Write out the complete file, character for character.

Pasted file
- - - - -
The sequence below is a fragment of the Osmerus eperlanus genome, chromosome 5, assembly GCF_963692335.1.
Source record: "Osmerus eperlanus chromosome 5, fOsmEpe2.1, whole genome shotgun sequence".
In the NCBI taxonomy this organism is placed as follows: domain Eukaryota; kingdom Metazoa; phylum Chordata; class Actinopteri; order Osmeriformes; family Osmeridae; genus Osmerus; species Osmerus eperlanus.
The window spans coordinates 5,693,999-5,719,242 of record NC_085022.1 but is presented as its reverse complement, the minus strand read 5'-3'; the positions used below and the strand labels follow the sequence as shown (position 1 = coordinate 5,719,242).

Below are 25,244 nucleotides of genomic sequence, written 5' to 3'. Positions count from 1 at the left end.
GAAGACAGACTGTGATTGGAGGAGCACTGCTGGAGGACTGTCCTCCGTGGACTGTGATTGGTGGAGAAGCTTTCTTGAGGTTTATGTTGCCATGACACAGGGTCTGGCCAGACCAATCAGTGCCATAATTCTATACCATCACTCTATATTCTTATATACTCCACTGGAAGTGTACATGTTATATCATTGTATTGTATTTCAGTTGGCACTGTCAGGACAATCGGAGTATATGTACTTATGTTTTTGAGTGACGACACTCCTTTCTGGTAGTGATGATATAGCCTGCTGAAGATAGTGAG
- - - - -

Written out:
The sequence below is a fragment of the Osmerus eperlanus genome, chromosome 5, assembly GCF_963692335.1.
Source record: "Osmerus eperlanus chromosome 5, fOsmEpe2.1, whole genome shotgun sequence".
In the NCBI taxonomy this organism is placed as follows: domain Eukaryota; kingdom Metazoa; phylum Chordata; class Actinopteri; order Osmeriformes; family Osmeridae; genus Osmerus; species Osmerus eperlanus.
The window spans coordinates 5,693,999-5,719,242 of record NC_085022.1 but is presented as its reverse complement, the minus strand read 5'-3'; the positions used below and the strand labels follow the sequence as shown (position 1 = coordinate 5,719,242).

Below are 25,244 nucleotides of genomic sequence, written 5' to 3'. Positions count from 1 at the left end.
GAAGACAGACTGTGATTGGAGGAGCACTGCTGGAGGACTGTCCTCCGTGGACTGTGATTGGTGGAGAAGCTTTCTTGAGGTTTATGTTGCCATGACACAGGGTCTGGCCAGACCAATCAGTGCCATAATTCTATACCATCACTCTATATTCTTATATACTCCACTGGAAGTGTACATGTTATATCATTGTATTGTATTTCAGTTGGCACTGTCAGGACAATCGGAGTATATGTACTTATGTTTTTGAGTGACGACACTCCTTTCTGGTAGTGATGATATAGCCTGCTGAAGATAGTGAG